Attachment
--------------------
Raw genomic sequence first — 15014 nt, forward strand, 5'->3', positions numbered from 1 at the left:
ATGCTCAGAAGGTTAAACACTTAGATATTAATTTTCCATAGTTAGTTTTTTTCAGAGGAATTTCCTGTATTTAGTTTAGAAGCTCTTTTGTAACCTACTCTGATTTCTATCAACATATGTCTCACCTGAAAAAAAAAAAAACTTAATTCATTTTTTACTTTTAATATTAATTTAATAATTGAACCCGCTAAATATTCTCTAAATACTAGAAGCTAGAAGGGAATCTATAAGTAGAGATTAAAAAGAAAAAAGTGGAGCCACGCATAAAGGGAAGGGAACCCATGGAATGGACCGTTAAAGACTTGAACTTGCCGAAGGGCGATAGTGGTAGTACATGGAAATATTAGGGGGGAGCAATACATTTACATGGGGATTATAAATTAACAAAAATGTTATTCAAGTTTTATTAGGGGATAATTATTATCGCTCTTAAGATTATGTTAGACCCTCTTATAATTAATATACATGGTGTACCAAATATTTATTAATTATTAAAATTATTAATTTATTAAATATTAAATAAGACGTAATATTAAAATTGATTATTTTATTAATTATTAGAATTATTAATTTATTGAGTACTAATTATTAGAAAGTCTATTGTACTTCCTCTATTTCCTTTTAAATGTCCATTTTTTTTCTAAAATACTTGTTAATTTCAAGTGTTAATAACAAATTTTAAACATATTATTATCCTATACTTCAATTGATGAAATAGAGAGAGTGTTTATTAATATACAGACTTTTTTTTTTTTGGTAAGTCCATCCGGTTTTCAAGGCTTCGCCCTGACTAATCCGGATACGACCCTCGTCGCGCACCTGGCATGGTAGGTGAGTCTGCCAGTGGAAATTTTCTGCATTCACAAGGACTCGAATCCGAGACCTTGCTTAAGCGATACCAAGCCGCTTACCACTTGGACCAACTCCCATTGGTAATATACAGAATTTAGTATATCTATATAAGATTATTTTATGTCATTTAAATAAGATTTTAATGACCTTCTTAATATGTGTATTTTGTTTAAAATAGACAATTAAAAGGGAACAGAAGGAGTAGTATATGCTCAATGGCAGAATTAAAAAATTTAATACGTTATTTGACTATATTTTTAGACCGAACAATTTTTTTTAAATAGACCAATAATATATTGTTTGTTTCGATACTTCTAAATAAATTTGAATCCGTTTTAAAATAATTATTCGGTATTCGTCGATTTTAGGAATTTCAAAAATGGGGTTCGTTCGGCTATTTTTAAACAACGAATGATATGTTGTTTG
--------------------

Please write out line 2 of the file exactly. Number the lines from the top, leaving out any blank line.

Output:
ATGCTCAGAAGGTTAAACACTTAGATATTAATTTTCCATAGTTAGTTTTTTTCAGAGGAATTTCCTGTATTTAGTTTAGAAGCTCTTTTGTAACCTACTCTGATTTCTATCAACATATGTCTCACCTGAAAAAAAAAAAAACTTAATTCATTTTTTACTTTTAATATTAATTTAATAATTGAACCCGCTAAATATTCTCTAAATACTAGAAGCTAGAAGGGAATCTATAAGTAGAGATTAAAAAGAAAAAAGTGGAGCCACGCATAAAGGGAAGGGAACCCATGGAATGGACCGTTAAAGACTTGAACTTGCCGAAGGGCGATAGTGGTAGTACATGGAAATATTAGGGGGGAGCAATACATTTACATGGGGATTATAAATTAACAAAAATGTTATTCAAGTTTTATTAGGGGATAATTATTATCGCTCTTAAGATTATGTTAGACCCTCTTATAATTAATATACATGGTGTACCAAATATTTATTAATTATTAAAATTATTAATTTATTAAATATTAAATAAGACGTAATATTAAAATTGATTATTTTATTAATTATTAGAATTATTAATTTATTGAGTACTAATTATTAGAAAGTCTATTGTACTTCCTCTATTTCCTTTTAAATGTCCATTTTTTTTCTAAAATACTTGTTAATTTCAAGTGTTAATAACAAATTTTAAACATATTATTATCCTATACTTCAATTGATGAAATAGAGAGAGTGTTTATTAATATACAGACTTTTTTTTTTTTGGTAAGTCCATCCGGTTTTCAAGGCTTCGCCCTGACTAATCCGGATACGACCCTCGTCGCGCACCTGGCATGGTAGGTGAGTCTGCCAGTGGAAATTTTCTGCATTCACAAGGACTCGAATCCGAGACCTTGCTTAAGCGATACCAAGCCGCTTACCACTTGGACCAACTCCCATTGGTAATATACAGAATTTAGTATATCTATATAAGATTATTTTATGTCATTTAAATAAGATTTTAATGACCTTCTTAATATGTGTATTTTGTTTAAAATAGACAATTAAAAGGGAACAGAAGGAGTAGTATATGCTCAATGGCAGAATTAAAAAATTTAATACGTTATTTGACTATATTTTTAGACCGAACAATTTTTTTTAAATAGACCAATAATATATTGTTTGTTTCGATACTTCTAAATAAATTTGAATCCGTTTTAAAATAATTATTCGGTATTCGTCGATTTTAGGAATTTCAAAAATGGGGTTCGTTCGGCTATTTTTAAACAACGAATGATATGTTGTTTG